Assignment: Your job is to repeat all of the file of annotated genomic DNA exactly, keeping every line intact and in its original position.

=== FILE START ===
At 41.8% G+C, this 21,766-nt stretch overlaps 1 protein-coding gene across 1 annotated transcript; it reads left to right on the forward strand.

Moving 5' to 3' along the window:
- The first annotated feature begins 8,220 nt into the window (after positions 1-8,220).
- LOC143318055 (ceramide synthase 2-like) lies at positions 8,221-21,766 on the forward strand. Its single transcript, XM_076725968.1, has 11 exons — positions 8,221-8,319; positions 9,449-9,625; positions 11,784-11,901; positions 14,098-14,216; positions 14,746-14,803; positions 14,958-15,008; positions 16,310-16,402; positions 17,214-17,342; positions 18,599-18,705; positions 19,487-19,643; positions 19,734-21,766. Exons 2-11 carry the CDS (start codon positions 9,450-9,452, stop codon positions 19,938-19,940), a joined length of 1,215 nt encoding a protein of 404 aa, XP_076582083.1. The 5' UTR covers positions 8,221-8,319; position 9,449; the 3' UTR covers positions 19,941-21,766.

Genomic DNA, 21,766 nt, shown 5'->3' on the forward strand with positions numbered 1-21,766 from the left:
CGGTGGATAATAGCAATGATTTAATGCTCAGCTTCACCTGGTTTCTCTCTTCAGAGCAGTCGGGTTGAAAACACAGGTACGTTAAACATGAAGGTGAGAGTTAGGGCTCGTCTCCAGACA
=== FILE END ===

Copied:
At 41.8% G+C, this 21,766-nt stretch overlaps 1 protein-coding gene across 1 annotated transcript; it reads left to right on the forward strand.

Moving 5' to 3' along the window:
- The first annotated feature begins 8,220 nt into the window (after positions 1-8,220).
- LOC143318055 (ceramide synthase 2-like) lies at positions 8,221-21,766 on the forward strand. Its single transcript, XM_076725968.1, has 11 exons — positions 8,221-8,319; positions 9,449-9,625; positions 11,784-11,901; positions 14,098-14,216; positions 14,746-14,803; positions 14,958-15,008; positions 16,310-16,402; positions 17,214-17,342; positions 18,599-18,705; positions 19,487-19,643; positions 19,734-21,766. Exons 2-11 carry the CDS (start codon positions 9,450-9,452, stop codon positions 19,938-19,940), a joined length of 1,215 nt encoding a protein of 404 aa, XP_076582083.1. The 5' UTR covers positions 8,221-8,319; position 9,449; the 3' UTR covers positions 19,941-21,766.

Genomic DNA, 21,766 nt, shown 5'->3' on the forward strand with positions numbered 1-21,766 from the left:
CGGTGGATAATAGCAATGATTTAATGCTCAGCTTCACCTGGTTTCTCTCTTCAGAGCAGTCGGGTTGAAAACACAGGTACGTTAAACATGAAGGTGAGAGTTAGGGCTCGTCTCCAGACA